New Delhi: A new species of sabre-toothed, carnivorous mammal has been discovered in southern California by scientists from the University of Arizona and the San Diego Natural History Museum.
The fossil — which was housed in the San Diego Natural History Museum’s paleontology collection — offers a window into what the Earth was like during the Eocene period, more than 40 million years ago.
The specimen includes a lower jaw and well-preserved teeth, shedding light on the behaviour and evolution of some of the first mammals that had an exclusively meat-based diet.
The ability to sustain on an all-meat diet isn’t uncommon today, but 42 million years ago, mammals were only just figuring out how to survive on meat alone.
A big leap in evolution was specialised teeth for slicing flesh — which were found on this fossil.
This early meat-eating predator is part of a now extinct, mysterious group of animals called Machaeroides. However, they are not closely related to today’s carnivores.
The predator was about the size of a bobcat, but with a downturned bony chin to protect its long, upper sabre teeth, it would have been a powerful and relatively new kind of hunter. Read more.
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Sinkholes opening up Arctic seafloor
In a first, scientists have documented how the thawing of permafrost, submerged underwater at the edge of the Arctic Ocean, is causing the seafloor to collapse.
The study shows that while deep sinkholes have formed in some areas, ice-filled hills called ‘pingos’ have risen from the seafloor. Unstable land negatively impacts important Arctic infrastructure such as roads, train tracks, buildings and airports. This infrastructure is expensive to repair, and the impact and costs are expected to continue to increase.
While the degradation of terrestrial Arctic permafrost is attributed in part to increase in mean annual temperature from human-driven climate change, the changes the research team documented on the seafloor are associated with submarine permafrost derived from much older, slower climatic shifts related to our emergence from the last ice age. Similar changes appear to have been happening along the seaward edge of the former permafrost for thousands of years.
This is the first time that researchers have been able to deploy technology to see changes happening offshore in the Arctic. The data shows that the phenomenon is not a result of an ocean warming trend, and is rather driven by heat carried in slowly moving groundwater systems. Read more.
Blob-like structures that influence continental changes
Meanwhile, researchers have studied two massive blob-like structures, roughly on opposite sides of the planet, that greatly influence continental changes in topography, gravity, surface volcanism and plate motion.
Earth is composed of several layers — a thin outer crust, a thick viscous mantle, a fluid outer core and a solid inner core.
Within the mantle are two blobs — formally referred to as Large Low-Shear-Velocity Provinces (LLSVPs) — each the size of a continent and a hundred times taller than Mount Everest. One is under the African continent, while the other is under the Pacific Ocean.
Using instruments that measure seismic waves, scientists know that these two blobs have complicated shapes and structures, but despite their prominent features, little is known about why the blobs exist or what led to their odd shapes.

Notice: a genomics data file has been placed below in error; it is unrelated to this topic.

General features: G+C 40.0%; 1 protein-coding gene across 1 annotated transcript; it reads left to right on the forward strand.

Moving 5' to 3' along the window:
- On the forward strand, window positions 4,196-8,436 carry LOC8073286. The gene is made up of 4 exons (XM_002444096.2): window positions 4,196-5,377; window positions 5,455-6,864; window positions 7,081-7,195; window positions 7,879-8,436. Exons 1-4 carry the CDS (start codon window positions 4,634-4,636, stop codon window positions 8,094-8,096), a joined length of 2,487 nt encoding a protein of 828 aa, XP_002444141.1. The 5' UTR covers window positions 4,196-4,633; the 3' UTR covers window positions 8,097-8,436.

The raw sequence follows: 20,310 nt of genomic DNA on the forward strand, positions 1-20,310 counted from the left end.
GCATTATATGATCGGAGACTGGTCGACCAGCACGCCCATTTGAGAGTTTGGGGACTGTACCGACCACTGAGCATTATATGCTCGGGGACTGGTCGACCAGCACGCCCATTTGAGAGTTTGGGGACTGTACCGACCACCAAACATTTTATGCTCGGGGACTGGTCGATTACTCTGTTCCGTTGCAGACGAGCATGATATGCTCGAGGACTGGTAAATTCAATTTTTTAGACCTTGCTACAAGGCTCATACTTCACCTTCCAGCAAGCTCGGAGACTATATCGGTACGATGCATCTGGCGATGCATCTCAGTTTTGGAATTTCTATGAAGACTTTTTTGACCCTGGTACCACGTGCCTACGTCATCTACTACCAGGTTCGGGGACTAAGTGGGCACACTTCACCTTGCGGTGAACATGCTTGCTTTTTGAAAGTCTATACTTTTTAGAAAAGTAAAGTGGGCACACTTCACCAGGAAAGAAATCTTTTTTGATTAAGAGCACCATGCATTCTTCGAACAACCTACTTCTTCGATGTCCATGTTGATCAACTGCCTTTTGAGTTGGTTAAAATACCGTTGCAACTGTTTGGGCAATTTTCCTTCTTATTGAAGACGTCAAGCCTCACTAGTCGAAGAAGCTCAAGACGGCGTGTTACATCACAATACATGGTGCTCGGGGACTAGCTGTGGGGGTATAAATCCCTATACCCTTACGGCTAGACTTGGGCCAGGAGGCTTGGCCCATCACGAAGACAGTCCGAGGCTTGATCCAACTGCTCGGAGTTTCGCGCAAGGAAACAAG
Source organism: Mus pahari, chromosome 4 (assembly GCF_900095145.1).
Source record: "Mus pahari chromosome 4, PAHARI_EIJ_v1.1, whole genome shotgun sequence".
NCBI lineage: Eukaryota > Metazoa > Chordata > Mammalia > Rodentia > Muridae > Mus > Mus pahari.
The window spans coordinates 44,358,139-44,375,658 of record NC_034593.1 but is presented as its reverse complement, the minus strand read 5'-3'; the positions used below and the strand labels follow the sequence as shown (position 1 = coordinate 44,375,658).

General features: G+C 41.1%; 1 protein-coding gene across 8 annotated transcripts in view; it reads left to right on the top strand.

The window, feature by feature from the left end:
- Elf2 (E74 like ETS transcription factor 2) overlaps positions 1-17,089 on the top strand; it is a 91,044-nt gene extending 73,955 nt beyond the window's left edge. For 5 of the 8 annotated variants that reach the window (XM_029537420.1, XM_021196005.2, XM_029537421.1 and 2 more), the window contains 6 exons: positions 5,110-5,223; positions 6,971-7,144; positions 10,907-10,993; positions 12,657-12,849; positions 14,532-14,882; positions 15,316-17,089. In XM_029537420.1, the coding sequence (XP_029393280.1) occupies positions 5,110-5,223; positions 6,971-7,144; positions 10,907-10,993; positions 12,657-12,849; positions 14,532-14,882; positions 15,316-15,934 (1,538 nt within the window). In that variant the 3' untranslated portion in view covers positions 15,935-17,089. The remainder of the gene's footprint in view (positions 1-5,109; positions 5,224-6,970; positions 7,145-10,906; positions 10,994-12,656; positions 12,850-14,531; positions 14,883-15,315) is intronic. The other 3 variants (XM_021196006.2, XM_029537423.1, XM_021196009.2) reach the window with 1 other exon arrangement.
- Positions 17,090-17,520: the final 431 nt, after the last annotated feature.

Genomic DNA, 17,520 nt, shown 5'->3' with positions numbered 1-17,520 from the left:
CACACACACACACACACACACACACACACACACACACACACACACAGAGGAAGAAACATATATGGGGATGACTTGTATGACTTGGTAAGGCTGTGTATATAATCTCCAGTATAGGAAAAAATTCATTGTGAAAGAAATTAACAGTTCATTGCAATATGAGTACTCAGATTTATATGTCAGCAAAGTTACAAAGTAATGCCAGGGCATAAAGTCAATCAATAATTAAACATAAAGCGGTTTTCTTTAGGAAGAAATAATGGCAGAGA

A team from Arizona State University set out to learn more about these two blobs using geodynamic modeling and analyses of published seismic studies.
Through their research, they were able to determine the maximum heights that the blobs reach and how the volume and density of the blobs, as well as the surrounding viscosity in the mantle, might control their height.
They found that the blob under the African continent is about 1,000 km higher than the blob under the Pacific Ocean. The blob under the African continent is also most likely less dense — and therefore less stable — than the one under the Pacific Ocean.
These findings may fundamentally change the way scientists think about the deep mantle processes and how they can affect the surface of the Earth. Read more.
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Fallen meteorite found using drone and AI
Researchers have recovered a freshly fallen meteorite after pinpointing its exact location using a drone to collect footage of the landscape, which was then scanned using Artificial Intelligence.
The new method has the potential to greatly increase the number of recovered meteorites, particularly those observed as they fall through the atmosphere.
A camera-fitted drone flies over and collects images of the fall zone, which are transferred to a computer where an algorithm scans each image for meteorites and features that resemble them.
Traditionally, meteorite searches involve a group of people walking over a large predicted impact area. The new method requires only about one tenth the amount of labour and time — and has a much higher likely success rate. Read more.
New species of tree frog discovered in Vietnam
An international team of researchers has identified a new species of the tree frog genus ‘Theloderma’ in northeastern Vietnam.
Theloderma is a poorly understood group of tree frogs, because they are very hard to track.
The genus has at least 26 known species distributed throughout southeast Asia, southern China and northeastern India.
Vietnam has more Theloderma species than any other country — with a total of 16 species recorded to date.
The discovery of an additional species suggests that the current species richness of the genus remains underestimated.
The new species was discovered in June 2020. It has been named Theloderma khoii and was recorded at elevations between 1,320 and 1,750 m above sea level. Read more.
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